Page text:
“Let me tell you a story about…” “There once was…” “Once upon a time…” Hearing a sentence starting with any of these words usually means it’s going to be a good story. Maybe one of your favorite fairy tales was about to be told by your favorite storyteller. Did you know most of the tales we tell our children today were meant to be sources of educating and entertainment, specifically for adults?

Even now, most stories told have a moral or lesson. The goal of the storyteller is to pass on those lessons to the next generations. Each culture has a form of storytelling, but the most popular and traditional form is an oral storyteller.

Today, many professional oral storytellers have the title of tradition-bearer. They pass along the knowledge of an artifact generation to generation. It can be done through a mother’s lullaby, a fairy tale, or even a dance. Most cultures had specific names to identify their storytellers. These are some of my favorites.

Chorus (Greek)

The original “narrator” of a play, the Greek chorus became the collective voice for stories. As the narrators, the Chorus knows more than the characters. They were the original flies on the wall.

Bard (English)

Similar to the Gaelic seanchaí and Nordic skáld, bards were professional poets. Bards were under the employ of a patron to commemorate one or more of the patron’s ancestors. Of course, a patron would want their own own notoriety captured forever too. These poets and storytellers were also verse-makers, music composers, oral historians, and genealogists.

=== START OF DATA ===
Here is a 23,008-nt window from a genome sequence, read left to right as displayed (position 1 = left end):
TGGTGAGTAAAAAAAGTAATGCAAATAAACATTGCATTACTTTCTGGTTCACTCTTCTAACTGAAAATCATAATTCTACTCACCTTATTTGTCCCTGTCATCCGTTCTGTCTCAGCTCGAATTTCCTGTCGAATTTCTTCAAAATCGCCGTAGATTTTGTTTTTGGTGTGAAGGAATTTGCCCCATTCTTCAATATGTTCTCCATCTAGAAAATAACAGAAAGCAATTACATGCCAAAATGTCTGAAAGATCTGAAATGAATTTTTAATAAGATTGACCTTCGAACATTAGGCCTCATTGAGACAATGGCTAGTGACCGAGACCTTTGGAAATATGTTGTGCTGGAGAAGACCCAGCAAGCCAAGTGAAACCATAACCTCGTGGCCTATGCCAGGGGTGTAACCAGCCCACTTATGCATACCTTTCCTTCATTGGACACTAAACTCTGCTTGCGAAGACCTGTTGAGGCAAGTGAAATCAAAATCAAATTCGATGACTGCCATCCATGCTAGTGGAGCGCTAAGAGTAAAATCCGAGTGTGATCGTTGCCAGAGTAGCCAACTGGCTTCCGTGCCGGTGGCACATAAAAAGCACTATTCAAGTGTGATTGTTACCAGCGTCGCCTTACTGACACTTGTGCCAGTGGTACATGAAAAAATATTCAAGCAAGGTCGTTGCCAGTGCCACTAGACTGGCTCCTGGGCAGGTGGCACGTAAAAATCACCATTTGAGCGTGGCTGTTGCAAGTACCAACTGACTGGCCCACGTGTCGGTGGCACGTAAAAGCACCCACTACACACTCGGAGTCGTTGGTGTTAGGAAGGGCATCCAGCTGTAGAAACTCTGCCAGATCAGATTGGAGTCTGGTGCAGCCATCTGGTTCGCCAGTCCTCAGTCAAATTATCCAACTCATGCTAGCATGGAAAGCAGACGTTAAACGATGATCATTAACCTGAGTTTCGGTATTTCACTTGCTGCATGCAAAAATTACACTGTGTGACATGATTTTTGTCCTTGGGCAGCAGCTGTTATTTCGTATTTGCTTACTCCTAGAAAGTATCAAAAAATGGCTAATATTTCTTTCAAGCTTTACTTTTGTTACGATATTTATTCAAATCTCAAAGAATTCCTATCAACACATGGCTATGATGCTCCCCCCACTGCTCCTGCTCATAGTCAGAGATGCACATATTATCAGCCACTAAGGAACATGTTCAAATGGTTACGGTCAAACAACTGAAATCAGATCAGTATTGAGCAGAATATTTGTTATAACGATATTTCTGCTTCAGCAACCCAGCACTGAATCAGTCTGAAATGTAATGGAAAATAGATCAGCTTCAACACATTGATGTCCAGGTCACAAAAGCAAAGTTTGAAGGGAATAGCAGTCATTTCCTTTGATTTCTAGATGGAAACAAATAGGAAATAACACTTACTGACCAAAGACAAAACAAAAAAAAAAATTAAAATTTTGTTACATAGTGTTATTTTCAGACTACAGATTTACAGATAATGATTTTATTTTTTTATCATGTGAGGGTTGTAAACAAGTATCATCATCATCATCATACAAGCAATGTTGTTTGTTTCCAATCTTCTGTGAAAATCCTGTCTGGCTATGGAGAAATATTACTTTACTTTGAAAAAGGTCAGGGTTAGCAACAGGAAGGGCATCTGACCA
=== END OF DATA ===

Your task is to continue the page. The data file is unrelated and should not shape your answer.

Skáld (Scandanavian)

Skálds date back as far as the 9th century. They are poets and the primary preservers of Icelandic and Nordic history and culture. Their poetry is well-known for portraying the heroic age and commemorating Viking kings.

Seanchaí (Gaelic)

These storytellers are practically walking books! Seanchaí so excelled in their skills that it was thought they inherited them from the filí, pre-Christian poets from Ireland.

These are only a few titles for storytellers. The world is full of more names for our tradition-bearers. If you want to find them the old-fashion way, try out any of the historical and mythology books found at your local Bookmans. You may even fall under the storyteller category as you tell or recite the stories you find on our shelves.

Written by Sky D. (Bookmans Enthusiast)